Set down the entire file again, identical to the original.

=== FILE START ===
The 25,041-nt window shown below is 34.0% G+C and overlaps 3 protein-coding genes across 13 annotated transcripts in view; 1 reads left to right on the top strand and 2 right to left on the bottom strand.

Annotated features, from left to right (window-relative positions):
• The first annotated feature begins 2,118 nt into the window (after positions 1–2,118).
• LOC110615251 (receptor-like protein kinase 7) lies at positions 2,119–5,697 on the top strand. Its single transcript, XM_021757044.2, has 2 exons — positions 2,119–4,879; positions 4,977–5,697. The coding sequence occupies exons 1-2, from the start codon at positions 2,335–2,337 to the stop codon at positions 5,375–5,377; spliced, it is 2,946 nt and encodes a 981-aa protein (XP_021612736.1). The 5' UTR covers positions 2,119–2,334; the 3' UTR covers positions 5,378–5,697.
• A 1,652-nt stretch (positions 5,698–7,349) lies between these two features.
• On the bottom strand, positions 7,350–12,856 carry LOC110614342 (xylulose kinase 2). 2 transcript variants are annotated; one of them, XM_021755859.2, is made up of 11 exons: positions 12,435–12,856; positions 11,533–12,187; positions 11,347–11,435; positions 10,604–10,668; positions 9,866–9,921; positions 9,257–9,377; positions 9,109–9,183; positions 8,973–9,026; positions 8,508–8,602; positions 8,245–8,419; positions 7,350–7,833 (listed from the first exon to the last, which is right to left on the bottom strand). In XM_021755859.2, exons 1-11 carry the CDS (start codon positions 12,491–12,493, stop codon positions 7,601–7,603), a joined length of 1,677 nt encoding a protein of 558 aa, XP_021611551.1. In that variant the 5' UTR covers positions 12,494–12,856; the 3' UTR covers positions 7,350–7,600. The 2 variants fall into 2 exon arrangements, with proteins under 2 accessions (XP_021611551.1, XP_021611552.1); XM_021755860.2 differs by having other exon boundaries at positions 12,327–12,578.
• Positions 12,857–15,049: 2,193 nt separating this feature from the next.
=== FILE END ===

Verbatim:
The 25,041-nt window shown below is 34.0% G+C and overlaps 3 protein-coding genes across 13 annotated transcripts in view; 1 reads left to right on the top strand and 2 right to left on the bottom strand.

Annotated features, from left to right (window-relative positions):
• The first annotated feature begins 2,118 nt into the window (after positions 1–2,118).
• LOC110615251 (receptor-like protein kinase 7) lies at positions 2,119–5,697 on the top strand. Its single transcript, XM_021757044.2, has 2 exons — positions 2,119–4,879; positions 4,977–5,697. The coding sequence occupies exons 1-2, from the start codon at positions 2,335–2,337 to the stop codon at positions 5,375–5,377; spliced, it is 2,946 nt and encodes a 981-aa protein (XP_021612736.1). The 5' UTR covers positions 2,119–2,334; the 3' UTR covers positions 5,378–5,697.
• A 1,652-nt stretch (positions 5,698–7,349) lies between these two features.
• On the bottom strand, positions 7,350–12,856 carry LOC110614342 (xylulose kinase 2). 2 transcript variants are annotated; one of them, XM_021755859.2, is made up of 11 exons: positions 12,435–12,856; positions 11,533–12,187; positions 11,347–11,435; positions 10,604–10,668; positions 9,866–9,921; positions 9,257–9,377; positions 9,109–9,183; positions 8,973–9,026; positions 8,508–8,602; positions 8,245–8,419; positions 7,350–7,833 (listed from the first exon to the last, which is right to left on the bottom strand). In XM_021755859.2, exons 1-11 carry the CDS (start codon positions 12,491–12,493, stop codon positions 7,601–7,603), a joined length of 1,677 nt encoding a protein of 558 aa, XP_021611551.1. In that variant the 5' UTR covers positions 12,494–12,856; the 3' UTR covers positions 7,350–7,600. The 2 variants fall into 2 exon arrangements, with proteins under 2 accessions (XP_021611551.1, XP_021611552.1); XM_021755860.2 differs by having other exon boundaries at positions 12,327–12,578.
• Positions 12,857–15,049: 2,193 nt separating this feature from the next.